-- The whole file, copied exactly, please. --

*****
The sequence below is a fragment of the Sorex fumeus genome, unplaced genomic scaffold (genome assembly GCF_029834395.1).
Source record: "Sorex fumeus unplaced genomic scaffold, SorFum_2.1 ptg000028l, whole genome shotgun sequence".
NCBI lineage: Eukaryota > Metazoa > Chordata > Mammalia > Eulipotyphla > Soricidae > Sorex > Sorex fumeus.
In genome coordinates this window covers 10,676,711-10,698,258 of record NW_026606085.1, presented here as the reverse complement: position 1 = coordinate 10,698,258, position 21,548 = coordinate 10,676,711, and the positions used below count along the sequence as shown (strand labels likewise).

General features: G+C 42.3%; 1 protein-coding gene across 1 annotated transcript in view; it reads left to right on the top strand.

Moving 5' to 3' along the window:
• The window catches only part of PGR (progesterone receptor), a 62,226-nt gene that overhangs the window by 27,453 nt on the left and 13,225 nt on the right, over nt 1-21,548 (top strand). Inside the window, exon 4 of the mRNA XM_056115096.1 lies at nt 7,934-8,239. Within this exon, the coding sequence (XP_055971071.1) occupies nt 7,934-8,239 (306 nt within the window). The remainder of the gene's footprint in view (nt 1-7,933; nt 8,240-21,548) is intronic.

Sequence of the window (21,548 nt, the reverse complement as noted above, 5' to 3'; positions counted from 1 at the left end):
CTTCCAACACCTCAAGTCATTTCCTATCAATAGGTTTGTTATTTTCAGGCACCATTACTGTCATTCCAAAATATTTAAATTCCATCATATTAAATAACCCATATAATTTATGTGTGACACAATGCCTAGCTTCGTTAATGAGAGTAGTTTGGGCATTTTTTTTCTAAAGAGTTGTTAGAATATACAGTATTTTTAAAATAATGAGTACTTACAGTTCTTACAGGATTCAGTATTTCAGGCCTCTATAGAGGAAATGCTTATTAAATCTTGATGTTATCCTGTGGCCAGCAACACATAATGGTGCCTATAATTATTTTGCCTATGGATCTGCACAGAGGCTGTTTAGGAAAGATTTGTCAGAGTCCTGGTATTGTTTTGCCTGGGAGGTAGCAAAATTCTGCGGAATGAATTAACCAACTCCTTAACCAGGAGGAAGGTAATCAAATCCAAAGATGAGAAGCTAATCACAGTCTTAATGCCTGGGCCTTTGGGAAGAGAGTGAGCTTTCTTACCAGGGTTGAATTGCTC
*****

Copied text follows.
The sequence below is a fragment of the Sorex fumeus genome, unplaced genomic scaffold (genome assembly GCF_029834395.1).
Source record: "Sorex fumeus unplaced genomic scaffold, SorFum_2.1 ptg000028l, whole genome shotgun sequence".
NCBI lineage: Eukaryota > Metazoa > Chordata > Mammalia > Eulipotyphla > Soricidae > Sorex > Sorex fumeus.
In genome coordinates this window covers 10,676,711-10,698,258 of record NW_026606085.1, presented here as the reverse complement: position 1 = coordinate 10,698,258, position 21,548 = coordinate 10,676,711, and the positions used below count along the sequence as shown (strand labels likewise).

General features: G+C 42.3%; 1 protein-coding gene across 1 annotated transcript in view; it reads left to right on the top strand.

Moving 5' to 3' along the window:
• The window catches only part of PGR (progesterone receptor), a 62,226-nt gene that overhangs the window by 27,453 nt on the left and 13,225 nt on the right, over nt 1-21,548 (top strand). Inside the window, exon 4 of the mRNA XM_056115096.1 lies at nt 7,934-8,239. Within this exon, the coding sequence (XP_055971071.1) occupies nt 7,934-8,239 (306 nt within the window). The remainder of the gene's footprint in view (nt 1-7,933; nt 8,240-21,548) is intronic.

Sequence of the window (21,548 nt, the reverse complement as noted above, 5' to 3'; positions counted from 1 at the left end):
CTTCCAACACCTCAAGTCATTTCCTATCAATAGGTTTGTTATTTTCAGGCACCATTACTGTCATTCCAAAATATTTAAATTCCATCATATTAAATAACCCATATAATTTATGTGTGACACAATGCCTAGCTTCGTTAATGAGAGTAGTTTGGGCATTTTTTTTCTAAAGAGTTGTTAGAATATACAGTATTTTTAAAATAATGAGTACTTACAGTTCTTACAGGATTCAGTATTTCAGGCCTCTATAGAGGAAATGCTTATTAAATCTTGATGTTATCCTGTGGCCAGCAACACATAATGGTGCCTATAATTATTTTGCCTATGGATCTGCACAGAGGCTGTTTAGGAAAGATTTGTCAGAGTCCTGGTATTGTTTTGCCTGGGAGGTAGCAAAATTCTGCGGAATGAATTAACCAACTCCTTAACCAGGAGGAAGGTAATCAAATCCAAAGATGAGAAGCTAATCACAGTCTTAATGCCTGGGCCTTTGGGAAGAGAGTGAGCTTTCTTACCAGGGTTGAATTGCTC